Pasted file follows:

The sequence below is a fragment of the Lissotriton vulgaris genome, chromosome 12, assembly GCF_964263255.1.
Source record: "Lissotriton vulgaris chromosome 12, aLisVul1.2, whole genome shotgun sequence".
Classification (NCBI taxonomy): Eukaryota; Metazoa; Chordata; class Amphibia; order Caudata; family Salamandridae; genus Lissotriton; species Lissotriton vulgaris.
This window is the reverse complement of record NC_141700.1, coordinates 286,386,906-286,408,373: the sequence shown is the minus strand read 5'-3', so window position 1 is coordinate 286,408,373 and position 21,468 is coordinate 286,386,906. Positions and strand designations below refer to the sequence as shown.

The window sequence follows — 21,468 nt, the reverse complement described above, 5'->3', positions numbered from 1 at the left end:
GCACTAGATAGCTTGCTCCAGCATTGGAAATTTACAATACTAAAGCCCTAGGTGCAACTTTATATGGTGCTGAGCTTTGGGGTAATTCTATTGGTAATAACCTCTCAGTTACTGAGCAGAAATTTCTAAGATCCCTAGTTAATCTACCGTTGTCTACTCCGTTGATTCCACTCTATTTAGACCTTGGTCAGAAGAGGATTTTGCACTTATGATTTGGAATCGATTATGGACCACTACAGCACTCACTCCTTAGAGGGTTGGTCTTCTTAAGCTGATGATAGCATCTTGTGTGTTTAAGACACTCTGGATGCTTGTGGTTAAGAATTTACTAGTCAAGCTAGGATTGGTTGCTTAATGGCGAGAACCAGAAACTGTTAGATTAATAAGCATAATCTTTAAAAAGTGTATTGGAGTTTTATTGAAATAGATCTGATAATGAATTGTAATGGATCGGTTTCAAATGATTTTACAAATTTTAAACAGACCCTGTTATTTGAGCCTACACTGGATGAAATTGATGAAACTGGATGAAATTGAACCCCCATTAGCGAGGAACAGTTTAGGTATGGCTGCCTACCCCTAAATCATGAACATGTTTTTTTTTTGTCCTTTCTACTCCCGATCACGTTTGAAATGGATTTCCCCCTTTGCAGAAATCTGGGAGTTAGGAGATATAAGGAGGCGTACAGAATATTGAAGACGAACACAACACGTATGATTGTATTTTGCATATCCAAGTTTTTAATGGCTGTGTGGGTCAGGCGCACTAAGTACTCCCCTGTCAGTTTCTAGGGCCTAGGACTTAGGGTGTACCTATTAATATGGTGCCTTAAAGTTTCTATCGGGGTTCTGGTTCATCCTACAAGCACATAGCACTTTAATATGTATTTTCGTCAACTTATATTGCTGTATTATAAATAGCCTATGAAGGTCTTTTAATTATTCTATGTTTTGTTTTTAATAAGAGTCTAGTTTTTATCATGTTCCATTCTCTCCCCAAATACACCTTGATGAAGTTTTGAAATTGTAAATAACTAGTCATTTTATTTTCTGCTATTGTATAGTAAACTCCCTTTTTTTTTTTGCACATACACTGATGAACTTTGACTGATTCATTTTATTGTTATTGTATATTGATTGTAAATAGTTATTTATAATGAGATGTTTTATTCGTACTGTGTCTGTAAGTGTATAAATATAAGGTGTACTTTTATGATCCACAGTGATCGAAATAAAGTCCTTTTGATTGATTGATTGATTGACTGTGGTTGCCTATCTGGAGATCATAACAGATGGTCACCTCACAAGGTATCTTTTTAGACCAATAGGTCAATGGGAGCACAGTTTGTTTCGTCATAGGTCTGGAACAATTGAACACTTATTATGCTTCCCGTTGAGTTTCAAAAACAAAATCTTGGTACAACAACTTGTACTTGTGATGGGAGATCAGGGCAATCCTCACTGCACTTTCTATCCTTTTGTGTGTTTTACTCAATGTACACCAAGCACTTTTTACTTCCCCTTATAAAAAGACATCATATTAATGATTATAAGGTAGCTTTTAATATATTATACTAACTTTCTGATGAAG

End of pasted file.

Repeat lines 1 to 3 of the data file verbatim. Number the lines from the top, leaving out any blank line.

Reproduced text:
The sequence below is a fragment of the Lissotriton vulgaris genome, chromosome 12, assembly GCF_964263255.1.
Source record: "Lissotriton vulgaris chromosome 12, aLisVul1.2, whole genome shotgun sequence".
Classification (NCBI taxonomy): Eukaryota; Metazoa; Chordata; class Amphibia; order Caudata; family Salamandridae; genus Lissotriton; species Lissotriton vulgaris.